The Public Interest and the Lottery

A lottery is a game in which people pay to enter and win prizes. Usually, winners receive either a lump sum of money or an annuity payment that is distributed over time. Several states and the District of Columbia have lotteries, which contribute billions to public coffers each year. Many of those who play the lottery believe that it is their answer to a better life, and they are willing to spend a small fraction of their incomes on tickets in the hope of winning.

Throughout history, the lottery has been a popular form of raising funds for a variety of uses. It has also been a painless way for governments to collect tax revenues.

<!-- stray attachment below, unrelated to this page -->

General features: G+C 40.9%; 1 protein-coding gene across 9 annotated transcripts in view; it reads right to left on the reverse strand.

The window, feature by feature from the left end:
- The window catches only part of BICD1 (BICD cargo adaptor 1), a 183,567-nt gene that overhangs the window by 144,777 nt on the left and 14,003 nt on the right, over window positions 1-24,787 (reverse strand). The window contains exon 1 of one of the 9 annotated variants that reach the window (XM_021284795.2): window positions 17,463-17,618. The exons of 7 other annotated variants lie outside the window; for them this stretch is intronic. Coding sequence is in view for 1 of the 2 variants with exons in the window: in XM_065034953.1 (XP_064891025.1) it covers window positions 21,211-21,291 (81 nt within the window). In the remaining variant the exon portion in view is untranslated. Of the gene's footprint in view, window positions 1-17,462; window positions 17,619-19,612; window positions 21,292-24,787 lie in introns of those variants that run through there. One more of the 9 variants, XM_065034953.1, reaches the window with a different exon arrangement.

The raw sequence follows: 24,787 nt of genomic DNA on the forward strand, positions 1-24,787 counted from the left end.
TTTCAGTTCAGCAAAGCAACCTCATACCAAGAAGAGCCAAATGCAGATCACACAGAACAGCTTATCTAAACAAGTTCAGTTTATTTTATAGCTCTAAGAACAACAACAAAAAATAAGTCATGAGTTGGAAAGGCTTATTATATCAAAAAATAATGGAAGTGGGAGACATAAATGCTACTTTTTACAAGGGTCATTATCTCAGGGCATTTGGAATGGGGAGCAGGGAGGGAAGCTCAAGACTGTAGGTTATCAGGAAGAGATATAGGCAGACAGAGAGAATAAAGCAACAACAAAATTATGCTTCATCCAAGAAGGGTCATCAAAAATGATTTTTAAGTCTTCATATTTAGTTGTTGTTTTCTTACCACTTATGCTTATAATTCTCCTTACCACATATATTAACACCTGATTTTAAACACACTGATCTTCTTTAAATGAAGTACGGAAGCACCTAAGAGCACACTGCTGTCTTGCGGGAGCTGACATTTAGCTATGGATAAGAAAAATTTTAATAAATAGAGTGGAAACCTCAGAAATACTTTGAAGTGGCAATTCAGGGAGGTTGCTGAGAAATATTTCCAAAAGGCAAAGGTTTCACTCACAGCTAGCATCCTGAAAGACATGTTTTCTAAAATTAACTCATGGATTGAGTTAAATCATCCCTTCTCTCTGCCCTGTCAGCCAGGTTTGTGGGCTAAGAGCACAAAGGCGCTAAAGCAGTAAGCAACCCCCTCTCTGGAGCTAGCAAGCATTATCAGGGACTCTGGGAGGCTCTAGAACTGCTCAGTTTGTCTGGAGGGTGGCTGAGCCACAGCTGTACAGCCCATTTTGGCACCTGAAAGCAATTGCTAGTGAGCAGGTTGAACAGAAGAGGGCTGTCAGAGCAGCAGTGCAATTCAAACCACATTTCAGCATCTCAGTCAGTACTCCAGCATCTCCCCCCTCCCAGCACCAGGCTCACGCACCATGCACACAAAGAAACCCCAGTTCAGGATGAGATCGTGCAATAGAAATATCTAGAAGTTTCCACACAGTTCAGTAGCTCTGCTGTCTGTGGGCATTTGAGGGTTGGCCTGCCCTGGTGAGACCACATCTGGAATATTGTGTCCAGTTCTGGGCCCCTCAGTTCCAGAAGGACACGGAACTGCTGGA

Most state lotteries follow similar models: The state establishes a monopoly for itself; hires a government agency or public corporation to run the lottery (as opposed to licensing a private firm in return for a share of revenues); begins operations with a modest number of relatively simple games; and, under pressure from legislators and voters alike, progressively expands its portfolio of offerings.

In the process, most states rely heavily on advertising to attract players. Because the promotional strategies are oriented around maximizing revenues, they often promote gambling and risk-taking. This puts state lotteries at cross-purposes with the general public interest, and it raises troubling questions about the role of gambling in modern society.